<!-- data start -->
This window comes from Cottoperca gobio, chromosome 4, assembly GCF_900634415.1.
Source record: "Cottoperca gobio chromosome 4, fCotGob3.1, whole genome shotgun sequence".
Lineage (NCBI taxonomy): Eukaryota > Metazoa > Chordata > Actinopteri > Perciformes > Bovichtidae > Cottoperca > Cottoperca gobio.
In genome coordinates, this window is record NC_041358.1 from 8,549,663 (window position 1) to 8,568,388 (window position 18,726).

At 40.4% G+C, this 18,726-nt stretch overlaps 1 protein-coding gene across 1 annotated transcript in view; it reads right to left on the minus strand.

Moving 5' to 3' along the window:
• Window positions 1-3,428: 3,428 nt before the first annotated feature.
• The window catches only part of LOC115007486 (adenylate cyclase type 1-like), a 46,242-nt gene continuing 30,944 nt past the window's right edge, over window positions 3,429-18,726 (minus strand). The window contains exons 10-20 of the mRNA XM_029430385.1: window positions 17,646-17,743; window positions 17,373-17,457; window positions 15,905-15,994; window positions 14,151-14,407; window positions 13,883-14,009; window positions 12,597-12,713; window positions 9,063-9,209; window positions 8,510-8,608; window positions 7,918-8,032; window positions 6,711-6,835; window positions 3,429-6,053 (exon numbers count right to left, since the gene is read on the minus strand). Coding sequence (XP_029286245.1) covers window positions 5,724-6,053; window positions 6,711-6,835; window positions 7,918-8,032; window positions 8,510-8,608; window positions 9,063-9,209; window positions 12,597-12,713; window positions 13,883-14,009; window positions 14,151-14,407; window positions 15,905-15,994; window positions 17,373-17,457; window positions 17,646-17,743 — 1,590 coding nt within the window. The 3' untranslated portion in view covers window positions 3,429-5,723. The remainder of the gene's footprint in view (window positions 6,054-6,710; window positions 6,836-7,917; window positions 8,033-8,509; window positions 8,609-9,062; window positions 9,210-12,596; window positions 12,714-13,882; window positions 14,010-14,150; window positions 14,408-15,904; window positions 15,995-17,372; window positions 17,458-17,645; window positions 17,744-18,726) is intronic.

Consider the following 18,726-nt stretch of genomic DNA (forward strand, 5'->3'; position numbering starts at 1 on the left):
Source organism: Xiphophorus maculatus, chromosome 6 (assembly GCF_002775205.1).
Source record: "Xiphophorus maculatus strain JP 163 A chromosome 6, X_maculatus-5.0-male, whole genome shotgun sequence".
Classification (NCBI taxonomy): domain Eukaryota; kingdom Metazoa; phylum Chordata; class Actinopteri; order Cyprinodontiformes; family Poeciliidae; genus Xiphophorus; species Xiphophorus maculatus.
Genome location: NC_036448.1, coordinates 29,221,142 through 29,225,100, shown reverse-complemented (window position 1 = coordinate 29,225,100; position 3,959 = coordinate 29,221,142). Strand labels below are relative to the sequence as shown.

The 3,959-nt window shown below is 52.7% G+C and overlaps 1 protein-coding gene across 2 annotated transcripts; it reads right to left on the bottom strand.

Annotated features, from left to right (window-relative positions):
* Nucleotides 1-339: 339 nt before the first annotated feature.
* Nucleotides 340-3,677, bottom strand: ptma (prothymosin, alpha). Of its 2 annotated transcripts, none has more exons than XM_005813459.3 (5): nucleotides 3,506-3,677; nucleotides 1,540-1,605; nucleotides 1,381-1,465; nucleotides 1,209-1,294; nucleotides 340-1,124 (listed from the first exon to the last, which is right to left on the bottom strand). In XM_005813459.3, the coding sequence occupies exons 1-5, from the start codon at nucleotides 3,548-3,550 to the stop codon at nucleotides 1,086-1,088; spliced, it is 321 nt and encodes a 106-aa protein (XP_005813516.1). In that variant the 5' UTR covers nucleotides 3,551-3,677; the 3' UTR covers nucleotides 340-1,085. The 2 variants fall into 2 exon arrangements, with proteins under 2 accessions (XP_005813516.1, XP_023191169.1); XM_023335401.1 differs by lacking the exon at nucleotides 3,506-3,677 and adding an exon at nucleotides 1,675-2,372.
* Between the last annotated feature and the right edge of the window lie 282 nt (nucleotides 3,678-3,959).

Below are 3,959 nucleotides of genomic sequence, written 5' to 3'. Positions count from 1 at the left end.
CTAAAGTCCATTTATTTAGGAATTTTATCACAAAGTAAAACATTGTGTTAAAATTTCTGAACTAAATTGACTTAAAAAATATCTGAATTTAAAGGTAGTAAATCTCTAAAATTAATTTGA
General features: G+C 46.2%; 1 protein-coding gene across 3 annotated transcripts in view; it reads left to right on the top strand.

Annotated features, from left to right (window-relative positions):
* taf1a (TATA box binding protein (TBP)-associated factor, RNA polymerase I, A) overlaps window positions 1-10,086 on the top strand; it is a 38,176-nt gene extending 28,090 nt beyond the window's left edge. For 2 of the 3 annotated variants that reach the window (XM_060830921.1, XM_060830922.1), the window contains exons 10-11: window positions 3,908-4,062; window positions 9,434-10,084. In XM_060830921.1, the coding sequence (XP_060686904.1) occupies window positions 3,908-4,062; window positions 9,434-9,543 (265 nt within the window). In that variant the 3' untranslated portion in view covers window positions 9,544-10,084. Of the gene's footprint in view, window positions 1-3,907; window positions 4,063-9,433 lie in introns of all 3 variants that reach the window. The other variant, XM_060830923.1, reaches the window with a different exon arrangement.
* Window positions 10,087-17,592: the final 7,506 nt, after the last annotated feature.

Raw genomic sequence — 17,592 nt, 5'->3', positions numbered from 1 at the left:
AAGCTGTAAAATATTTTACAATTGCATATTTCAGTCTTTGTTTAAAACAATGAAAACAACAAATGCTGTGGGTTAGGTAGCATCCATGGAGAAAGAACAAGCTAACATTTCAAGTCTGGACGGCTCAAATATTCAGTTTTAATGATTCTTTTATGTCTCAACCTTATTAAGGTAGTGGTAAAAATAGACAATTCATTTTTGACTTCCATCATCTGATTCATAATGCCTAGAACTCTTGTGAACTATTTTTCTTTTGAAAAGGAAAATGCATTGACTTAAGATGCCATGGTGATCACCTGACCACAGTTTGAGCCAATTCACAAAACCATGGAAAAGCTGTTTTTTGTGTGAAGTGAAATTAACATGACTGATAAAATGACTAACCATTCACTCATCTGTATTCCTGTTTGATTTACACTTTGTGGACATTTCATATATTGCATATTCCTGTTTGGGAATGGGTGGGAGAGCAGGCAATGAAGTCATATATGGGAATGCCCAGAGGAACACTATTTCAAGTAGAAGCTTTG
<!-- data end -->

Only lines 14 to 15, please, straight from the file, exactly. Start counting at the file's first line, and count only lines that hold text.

The 3,959-nt window shown below is 52.7% G+C and overlaps 1 protein-coding gene across 2 annotated transcripts; it reads right to left on the bottom strand.

Annotated features, from left to right (window-relative positions):